Feature Stories Campus Events All Stories

‘A Beautiful and Complex Country’ A grant from the Endeavor Foundation allowed Tiffany Ko '20 and Jiwon Kim '20 to study religion in South Korea during summer 2017.

“Thanks to this project, I learned more about religion than I would have expected, especially since I am a science major. I think that speaks to the liberal arts education, which I am so fortunate to be experiencing.”

— Tiffany Ko ’20

Screen-Shot-2017-10-01-at-5.35.22-PM-800x533 'A Beautiful and Complex Country'Tiffany Ko ’20 and Jiwon Kim ’20 at Gyeongbokgung, a Joseon dynasty palace in Seoul.

In 2017, ten Washington and Lee University students were awarded grants from the Endeavor Foundation that allowed them to spend part of their summer break overseas in a collaboration that pairs American and international students for projects and service work in the international students’ home countries.

The program, which is funded by part of a $219,000 grant from the Endeavor Foundation (formerly known as the Christian A. Johnson Foundation) is now in its third year. Tiffany Ko and Jiwon Kim, both members of the Class of 2020, traveled to Kim’s home country, South Korea, to study the Western influence on Buddhism and Christianity there.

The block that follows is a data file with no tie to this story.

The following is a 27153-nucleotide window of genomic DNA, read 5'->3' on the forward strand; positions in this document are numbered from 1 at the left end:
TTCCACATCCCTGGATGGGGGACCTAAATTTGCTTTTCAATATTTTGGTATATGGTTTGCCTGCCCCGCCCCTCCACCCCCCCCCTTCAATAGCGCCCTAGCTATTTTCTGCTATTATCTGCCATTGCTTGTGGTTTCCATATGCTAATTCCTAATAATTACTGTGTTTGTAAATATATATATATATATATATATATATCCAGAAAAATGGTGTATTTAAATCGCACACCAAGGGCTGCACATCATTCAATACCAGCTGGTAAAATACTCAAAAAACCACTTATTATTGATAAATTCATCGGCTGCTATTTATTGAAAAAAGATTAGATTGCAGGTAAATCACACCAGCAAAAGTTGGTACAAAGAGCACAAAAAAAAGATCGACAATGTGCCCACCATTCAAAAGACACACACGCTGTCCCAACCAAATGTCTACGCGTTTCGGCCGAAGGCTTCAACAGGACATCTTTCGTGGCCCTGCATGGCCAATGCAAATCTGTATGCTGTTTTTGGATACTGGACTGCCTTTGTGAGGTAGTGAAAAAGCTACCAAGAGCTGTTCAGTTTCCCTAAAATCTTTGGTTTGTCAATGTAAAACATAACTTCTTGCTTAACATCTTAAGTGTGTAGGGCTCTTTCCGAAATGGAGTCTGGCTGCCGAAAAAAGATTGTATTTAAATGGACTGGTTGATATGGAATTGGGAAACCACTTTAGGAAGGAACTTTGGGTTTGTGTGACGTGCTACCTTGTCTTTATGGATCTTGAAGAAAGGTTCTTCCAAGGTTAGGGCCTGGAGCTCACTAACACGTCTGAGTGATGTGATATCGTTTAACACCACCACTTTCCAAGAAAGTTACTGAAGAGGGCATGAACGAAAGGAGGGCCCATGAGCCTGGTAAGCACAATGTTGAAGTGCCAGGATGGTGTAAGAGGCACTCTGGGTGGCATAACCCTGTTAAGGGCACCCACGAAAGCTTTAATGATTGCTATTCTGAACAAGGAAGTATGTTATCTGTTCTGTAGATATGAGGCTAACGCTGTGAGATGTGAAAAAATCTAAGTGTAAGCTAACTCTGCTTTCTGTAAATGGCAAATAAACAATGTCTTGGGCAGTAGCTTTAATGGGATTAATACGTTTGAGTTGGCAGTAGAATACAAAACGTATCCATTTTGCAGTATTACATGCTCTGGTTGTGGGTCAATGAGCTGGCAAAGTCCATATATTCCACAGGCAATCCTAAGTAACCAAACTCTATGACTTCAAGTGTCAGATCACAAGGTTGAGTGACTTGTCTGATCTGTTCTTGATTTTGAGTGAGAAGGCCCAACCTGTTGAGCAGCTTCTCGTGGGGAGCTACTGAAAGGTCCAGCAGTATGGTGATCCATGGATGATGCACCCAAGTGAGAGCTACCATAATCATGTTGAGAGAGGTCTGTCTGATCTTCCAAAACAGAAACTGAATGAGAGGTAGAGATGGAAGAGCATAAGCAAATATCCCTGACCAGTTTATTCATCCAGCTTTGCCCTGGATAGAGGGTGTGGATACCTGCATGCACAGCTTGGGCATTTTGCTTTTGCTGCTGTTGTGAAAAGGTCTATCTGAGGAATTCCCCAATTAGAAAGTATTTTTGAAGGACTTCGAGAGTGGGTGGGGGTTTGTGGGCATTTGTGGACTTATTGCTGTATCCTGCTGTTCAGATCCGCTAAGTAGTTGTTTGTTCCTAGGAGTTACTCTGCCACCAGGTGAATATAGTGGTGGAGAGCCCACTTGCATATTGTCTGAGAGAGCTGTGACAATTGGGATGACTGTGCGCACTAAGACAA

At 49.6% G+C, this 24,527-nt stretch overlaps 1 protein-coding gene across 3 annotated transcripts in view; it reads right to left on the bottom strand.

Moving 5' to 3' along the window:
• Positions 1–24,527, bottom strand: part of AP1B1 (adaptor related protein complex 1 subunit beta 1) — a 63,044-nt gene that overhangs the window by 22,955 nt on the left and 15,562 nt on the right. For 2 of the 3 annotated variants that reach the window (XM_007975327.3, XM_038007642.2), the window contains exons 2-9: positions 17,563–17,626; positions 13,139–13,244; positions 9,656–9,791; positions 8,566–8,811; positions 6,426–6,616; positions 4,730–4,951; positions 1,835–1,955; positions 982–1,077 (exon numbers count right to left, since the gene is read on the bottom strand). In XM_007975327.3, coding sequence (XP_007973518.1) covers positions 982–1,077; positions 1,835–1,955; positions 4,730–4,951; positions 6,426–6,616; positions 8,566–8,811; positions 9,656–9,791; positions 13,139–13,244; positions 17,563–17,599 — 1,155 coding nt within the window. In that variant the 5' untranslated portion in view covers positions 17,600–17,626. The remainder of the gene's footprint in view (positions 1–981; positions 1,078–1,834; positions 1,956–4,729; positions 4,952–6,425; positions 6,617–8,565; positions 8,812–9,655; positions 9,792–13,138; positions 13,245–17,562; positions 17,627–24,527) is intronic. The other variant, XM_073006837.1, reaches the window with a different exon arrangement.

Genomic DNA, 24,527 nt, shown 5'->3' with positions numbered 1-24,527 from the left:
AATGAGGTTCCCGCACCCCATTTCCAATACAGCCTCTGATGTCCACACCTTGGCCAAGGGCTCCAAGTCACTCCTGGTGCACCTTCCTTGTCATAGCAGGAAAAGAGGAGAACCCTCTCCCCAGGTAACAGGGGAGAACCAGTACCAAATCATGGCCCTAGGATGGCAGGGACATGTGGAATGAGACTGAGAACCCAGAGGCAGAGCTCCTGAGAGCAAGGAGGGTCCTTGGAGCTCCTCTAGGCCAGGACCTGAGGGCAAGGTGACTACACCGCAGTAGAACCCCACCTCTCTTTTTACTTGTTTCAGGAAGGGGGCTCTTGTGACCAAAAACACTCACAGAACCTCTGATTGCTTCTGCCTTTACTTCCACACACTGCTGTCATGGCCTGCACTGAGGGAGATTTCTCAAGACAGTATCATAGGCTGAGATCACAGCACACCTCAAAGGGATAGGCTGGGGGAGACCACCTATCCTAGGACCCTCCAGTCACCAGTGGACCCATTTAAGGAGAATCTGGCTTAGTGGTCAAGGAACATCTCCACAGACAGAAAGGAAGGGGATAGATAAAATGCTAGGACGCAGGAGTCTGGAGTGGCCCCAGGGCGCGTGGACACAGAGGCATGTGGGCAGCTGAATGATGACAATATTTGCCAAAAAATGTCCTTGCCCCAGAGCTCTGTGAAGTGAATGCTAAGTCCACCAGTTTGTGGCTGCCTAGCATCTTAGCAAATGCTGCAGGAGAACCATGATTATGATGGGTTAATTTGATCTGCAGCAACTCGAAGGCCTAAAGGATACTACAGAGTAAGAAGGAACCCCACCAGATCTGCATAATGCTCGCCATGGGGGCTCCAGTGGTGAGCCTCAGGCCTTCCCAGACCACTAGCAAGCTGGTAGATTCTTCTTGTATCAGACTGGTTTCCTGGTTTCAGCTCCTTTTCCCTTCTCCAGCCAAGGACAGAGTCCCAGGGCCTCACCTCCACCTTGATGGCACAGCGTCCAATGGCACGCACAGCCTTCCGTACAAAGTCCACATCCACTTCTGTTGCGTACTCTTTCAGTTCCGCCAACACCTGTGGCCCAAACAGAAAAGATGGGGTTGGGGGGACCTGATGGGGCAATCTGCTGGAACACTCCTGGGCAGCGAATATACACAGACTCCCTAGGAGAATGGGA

Now back at W&L, they teamed up once again to answer a few questions about the experience.

Please briefly describe your project. Why did you choose this topic?

We planned to compare Christianity and Buddhism in Korea, and how both religions open up conversations about mental health. Once we got there, we found that religion was more complex than we thought, since Korean history is largely defined by religious layering. We chose this topic because Korea has such a rich history of religion that neither of us had fully experienced yet.

How did you go about conducting the project when you got there?

We traveled to Buddhist temples and Christian churches to learn about traditions and modern interpretations of each religion. We learned wood sculpture (sot-dae) and folk painting (min-hwa) from expert shaman artists whose lifestyles reflected their work. For the first half of our stay, we were in the capital city, Seoul, so we also got to visit many historical sites that tied into our topic of religion.